[Viewpoint] Poverty and developmentMany on the left are suspicious of the idea that economic growth helps to reduce poverty in developing countries. They argue that growth-oriented policies seek to increase gross national product, not to ameliorate poverty, and that redistribution is the key to poverty reduction. These assertions, however, are not borne out by the evidence.
Since the 1950s, developmental economists have understood that growth in GNP is not synonymous with increased welfare. But, even prior to independence, India’s leaders saw growth as essential for reducing poverty and increasing social welfare. Growth was an instrument, not a target - the means by which the true targets, like poverty reduction and the social advancement of the masses, would be achieved.
A quarter-century ago, I pointed out the two distinct ways in which economic growth would have this effect. First, growth would pull the poor into gainful employment. Higher incomes would enable them to increase their personal spending on education and health (as seems to have been happening in India during its recent period of accelerated growth).
Second, growth increases state revenues, which means that the government can potentially spend more on health and education for the poor. Of course, a country does not necessarily spend more on such items simply because it has increased revenue, and, even if it does, the programs it chooses to fund may not be effective.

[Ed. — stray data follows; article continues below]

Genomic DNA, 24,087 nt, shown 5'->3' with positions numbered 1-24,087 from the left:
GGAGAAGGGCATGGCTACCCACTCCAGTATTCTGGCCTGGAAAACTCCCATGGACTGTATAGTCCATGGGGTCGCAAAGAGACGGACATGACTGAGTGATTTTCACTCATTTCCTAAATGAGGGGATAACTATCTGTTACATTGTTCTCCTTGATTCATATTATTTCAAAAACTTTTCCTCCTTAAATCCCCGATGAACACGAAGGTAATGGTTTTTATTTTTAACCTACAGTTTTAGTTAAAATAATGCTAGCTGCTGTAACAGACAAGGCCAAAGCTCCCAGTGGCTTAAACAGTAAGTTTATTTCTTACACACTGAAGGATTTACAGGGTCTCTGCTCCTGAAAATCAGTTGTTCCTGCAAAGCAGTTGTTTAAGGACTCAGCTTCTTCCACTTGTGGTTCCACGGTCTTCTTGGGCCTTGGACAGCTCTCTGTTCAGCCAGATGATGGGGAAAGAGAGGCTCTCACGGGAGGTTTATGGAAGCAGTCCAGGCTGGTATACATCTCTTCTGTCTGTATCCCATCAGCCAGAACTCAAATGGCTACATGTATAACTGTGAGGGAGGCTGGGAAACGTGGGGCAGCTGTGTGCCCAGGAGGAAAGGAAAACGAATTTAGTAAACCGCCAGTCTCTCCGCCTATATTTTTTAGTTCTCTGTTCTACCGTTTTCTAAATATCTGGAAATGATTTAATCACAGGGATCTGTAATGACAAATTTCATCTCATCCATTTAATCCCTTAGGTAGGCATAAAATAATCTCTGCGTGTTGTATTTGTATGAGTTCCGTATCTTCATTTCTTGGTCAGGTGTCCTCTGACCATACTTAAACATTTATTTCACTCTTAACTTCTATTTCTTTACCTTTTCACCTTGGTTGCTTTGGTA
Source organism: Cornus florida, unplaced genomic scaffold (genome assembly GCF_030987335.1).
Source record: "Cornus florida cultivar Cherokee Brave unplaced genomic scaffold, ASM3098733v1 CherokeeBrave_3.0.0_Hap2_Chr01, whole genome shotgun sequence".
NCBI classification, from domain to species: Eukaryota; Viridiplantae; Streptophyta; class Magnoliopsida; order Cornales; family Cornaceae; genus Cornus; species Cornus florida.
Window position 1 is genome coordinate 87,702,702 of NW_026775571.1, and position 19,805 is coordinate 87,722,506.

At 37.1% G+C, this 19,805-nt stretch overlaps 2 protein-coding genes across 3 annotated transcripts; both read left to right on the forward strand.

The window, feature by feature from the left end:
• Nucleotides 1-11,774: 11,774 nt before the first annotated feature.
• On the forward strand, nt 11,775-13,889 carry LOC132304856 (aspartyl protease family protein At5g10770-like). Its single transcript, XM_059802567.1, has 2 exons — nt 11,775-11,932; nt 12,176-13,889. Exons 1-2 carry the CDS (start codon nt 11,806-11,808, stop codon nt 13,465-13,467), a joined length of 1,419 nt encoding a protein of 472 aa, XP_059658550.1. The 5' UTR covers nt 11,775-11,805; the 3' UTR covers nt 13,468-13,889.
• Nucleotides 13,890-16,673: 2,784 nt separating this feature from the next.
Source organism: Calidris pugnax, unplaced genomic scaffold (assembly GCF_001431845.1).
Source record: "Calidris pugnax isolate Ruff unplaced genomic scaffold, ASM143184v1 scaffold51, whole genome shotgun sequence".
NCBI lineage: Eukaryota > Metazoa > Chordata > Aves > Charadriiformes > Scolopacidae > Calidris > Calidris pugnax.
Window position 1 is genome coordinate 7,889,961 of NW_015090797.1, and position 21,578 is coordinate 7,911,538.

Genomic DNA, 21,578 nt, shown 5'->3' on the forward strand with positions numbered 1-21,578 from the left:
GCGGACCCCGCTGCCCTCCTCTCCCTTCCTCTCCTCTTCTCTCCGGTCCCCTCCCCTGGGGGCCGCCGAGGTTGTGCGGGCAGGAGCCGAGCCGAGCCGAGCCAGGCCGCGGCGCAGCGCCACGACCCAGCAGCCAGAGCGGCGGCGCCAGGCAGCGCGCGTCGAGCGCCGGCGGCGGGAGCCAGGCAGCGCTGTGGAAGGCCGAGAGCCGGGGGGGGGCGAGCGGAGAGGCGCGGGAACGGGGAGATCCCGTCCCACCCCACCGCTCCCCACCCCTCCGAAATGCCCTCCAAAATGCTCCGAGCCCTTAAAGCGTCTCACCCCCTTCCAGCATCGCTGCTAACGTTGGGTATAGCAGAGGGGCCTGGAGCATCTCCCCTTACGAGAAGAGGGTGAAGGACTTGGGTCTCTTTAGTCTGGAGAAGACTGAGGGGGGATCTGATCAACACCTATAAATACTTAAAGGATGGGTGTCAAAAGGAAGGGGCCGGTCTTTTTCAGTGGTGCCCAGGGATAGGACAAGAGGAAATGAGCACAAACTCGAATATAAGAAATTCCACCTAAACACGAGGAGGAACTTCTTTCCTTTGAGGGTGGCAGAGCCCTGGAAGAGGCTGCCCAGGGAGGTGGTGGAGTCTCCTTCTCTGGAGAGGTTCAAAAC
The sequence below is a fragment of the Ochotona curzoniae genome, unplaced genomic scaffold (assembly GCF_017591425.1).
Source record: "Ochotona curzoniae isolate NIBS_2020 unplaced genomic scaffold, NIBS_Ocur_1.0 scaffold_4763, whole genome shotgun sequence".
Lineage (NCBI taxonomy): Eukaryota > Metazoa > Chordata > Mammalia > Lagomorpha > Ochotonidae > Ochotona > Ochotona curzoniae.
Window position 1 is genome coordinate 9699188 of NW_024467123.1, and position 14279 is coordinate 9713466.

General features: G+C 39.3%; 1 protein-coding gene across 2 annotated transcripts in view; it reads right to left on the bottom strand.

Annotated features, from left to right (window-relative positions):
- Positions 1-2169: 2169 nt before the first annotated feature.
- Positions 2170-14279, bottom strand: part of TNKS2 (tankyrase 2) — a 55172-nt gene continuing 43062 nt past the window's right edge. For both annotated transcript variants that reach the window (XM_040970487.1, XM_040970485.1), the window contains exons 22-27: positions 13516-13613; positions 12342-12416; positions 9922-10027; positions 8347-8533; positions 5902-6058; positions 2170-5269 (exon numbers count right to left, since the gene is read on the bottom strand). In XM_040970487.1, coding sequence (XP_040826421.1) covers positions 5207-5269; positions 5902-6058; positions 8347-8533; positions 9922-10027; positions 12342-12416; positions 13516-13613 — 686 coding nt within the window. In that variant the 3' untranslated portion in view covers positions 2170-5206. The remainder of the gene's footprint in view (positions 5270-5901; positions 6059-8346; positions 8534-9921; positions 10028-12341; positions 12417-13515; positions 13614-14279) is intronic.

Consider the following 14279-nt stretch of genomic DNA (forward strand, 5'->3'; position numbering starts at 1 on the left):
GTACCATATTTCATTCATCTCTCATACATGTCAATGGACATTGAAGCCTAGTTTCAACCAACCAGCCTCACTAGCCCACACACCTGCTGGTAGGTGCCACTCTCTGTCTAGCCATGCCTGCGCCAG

In almost willful ignorance of the fact that the growth-centered model has proved itself time and again, skeptics advocate an alternative “redistributive” developmental model, which they believe will have a greater impact on reducing poverty.
In impoverished countries where the poor exceed the rich by a huge margin, redistribution would increase the consumption of the poor only minimally - by, say, a chapati a day - and the increase would not be sustainable in a context of low income and high population growth. In short, for most developing countries, growth is the principal strategy for inclusive development.
But the political sustainability of the growth-first model requires both symbolic and material efforts. While growth does benefit the poor, the rich often benefit disproportionately. So, to keep the poor committed to the system as their economic aspirations are aroused, the wealthy would be well advised to indulge less in conspicuous consumption.
At the same time - and more importantly - the poor need greater access to education in order to increase their economic opportunities and social mobility. “Less excess and more access” must become the principle that guides development policy.
*Copyright: Project Syndicate, 2011.
The writer is a professor of economics and law at Columbia University and a senior fellow in international economics at the Council on Foreign Relations.
By Jagdish Bhagwati